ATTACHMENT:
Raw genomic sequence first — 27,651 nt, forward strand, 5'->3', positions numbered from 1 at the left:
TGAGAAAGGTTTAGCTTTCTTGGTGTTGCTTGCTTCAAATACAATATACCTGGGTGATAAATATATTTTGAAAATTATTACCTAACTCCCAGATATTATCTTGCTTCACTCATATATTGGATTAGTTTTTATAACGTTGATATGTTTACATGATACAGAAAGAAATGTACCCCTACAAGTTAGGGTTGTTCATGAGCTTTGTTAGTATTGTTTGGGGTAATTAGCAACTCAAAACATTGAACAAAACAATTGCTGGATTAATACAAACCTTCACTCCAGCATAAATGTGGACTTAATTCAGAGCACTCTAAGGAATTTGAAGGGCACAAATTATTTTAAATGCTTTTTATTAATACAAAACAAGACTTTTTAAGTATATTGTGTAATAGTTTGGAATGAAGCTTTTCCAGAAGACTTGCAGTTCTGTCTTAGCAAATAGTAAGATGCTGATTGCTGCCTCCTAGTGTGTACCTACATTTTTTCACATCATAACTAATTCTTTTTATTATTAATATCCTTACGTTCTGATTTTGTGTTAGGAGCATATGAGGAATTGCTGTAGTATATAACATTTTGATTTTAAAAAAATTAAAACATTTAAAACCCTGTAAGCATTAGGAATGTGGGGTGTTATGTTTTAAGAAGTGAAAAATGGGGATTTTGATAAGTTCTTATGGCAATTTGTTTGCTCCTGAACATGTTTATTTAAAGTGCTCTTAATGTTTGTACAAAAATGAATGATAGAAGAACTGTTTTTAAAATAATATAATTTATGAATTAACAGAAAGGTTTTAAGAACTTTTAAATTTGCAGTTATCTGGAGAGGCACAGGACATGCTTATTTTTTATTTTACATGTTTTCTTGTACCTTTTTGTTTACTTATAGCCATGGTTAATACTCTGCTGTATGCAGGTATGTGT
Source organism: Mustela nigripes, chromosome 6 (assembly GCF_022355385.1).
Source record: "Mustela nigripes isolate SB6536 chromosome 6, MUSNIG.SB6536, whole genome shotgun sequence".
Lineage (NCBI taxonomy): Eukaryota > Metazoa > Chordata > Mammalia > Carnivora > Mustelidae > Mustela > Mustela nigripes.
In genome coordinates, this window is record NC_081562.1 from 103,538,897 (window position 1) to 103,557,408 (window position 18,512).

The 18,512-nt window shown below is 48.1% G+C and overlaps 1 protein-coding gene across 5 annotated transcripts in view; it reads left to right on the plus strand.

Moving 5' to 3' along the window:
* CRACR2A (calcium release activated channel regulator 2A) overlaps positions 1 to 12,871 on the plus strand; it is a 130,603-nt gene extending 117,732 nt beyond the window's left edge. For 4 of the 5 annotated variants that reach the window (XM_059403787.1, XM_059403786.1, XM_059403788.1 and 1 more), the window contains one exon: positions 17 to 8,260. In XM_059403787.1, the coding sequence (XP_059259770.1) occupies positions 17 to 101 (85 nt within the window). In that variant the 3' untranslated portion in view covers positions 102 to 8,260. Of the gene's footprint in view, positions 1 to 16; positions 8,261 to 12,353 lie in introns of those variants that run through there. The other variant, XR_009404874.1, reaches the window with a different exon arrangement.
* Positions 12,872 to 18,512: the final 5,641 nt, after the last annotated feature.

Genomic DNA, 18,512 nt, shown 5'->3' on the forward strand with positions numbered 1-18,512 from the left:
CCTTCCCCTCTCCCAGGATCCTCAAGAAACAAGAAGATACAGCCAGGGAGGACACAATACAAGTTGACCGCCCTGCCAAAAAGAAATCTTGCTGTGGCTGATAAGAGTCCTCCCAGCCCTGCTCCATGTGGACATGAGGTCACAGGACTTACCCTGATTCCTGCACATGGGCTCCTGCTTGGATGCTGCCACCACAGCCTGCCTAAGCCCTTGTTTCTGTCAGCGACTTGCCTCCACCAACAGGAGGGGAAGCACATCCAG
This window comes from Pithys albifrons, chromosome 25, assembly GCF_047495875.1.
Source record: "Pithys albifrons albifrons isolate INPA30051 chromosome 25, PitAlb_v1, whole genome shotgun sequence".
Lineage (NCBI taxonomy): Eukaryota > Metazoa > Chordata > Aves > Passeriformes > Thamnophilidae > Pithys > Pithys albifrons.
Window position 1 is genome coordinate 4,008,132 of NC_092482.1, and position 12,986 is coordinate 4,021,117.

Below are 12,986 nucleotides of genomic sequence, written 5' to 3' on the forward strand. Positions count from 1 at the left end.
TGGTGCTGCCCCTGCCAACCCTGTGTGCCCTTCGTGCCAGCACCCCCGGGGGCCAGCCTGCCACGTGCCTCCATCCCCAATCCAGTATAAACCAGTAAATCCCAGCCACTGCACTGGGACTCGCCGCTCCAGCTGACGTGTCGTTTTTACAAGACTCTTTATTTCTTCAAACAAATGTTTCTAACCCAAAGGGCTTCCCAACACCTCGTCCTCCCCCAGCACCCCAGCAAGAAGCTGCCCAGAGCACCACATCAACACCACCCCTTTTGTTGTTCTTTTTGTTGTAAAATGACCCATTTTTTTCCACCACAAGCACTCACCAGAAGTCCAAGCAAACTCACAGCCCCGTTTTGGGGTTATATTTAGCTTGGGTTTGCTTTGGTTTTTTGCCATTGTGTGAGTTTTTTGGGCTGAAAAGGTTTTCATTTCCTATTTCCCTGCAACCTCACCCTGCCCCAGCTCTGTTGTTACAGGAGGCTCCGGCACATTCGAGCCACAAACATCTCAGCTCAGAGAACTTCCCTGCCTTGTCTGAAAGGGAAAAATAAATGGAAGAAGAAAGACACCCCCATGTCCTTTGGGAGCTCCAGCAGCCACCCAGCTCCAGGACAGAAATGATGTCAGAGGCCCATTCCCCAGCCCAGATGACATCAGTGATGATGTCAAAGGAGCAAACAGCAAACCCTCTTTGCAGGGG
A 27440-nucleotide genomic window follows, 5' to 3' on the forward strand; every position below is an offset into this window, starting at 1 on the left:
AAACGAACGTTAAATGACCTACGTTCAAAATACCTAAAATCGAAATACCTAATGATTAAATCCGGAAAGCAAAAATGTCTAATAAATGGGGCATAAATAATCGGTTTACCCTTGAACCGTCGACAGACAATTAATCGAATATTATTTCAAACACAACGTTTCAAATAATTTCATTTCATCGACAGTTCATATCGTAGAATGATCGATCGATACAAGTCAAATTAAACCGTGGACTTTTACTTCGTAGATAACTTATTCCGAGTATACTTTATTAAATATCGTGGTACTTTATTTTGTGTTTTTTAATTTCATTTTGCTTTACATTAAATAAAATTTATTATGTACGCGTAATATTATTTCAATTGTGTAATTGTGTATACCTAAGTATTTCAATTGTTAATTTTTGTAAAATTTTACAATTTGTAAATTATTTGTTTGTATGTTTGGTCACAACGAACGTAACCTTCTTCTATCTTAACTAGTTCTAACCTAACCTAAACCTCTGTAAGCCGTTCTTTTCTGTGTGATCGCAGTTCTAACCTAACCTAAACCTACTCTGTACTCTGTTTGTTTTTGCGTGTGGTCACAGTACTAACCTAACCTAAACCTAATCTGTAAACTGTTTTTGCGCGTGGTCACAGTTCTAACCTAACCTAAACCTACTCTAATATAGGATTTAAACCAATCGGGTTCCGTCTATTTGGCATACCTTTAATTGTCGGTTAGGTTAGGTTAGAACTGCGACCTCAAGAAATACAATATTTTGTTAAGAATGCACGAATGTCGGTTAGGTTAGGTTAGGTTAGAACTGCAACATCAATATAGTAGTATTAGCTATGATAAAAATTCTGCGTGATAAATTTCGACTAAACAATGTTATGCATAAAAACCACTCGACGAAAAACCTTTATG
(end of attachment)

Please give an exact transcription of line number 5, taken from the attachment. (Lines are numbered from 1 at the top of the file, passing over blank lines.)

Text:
Lineage (NCBI taxonomy): Eukaryota > Metazoa > Chordata > Mammalia > Carnivora > Mustelidae > Mustela > Mustela nigripes.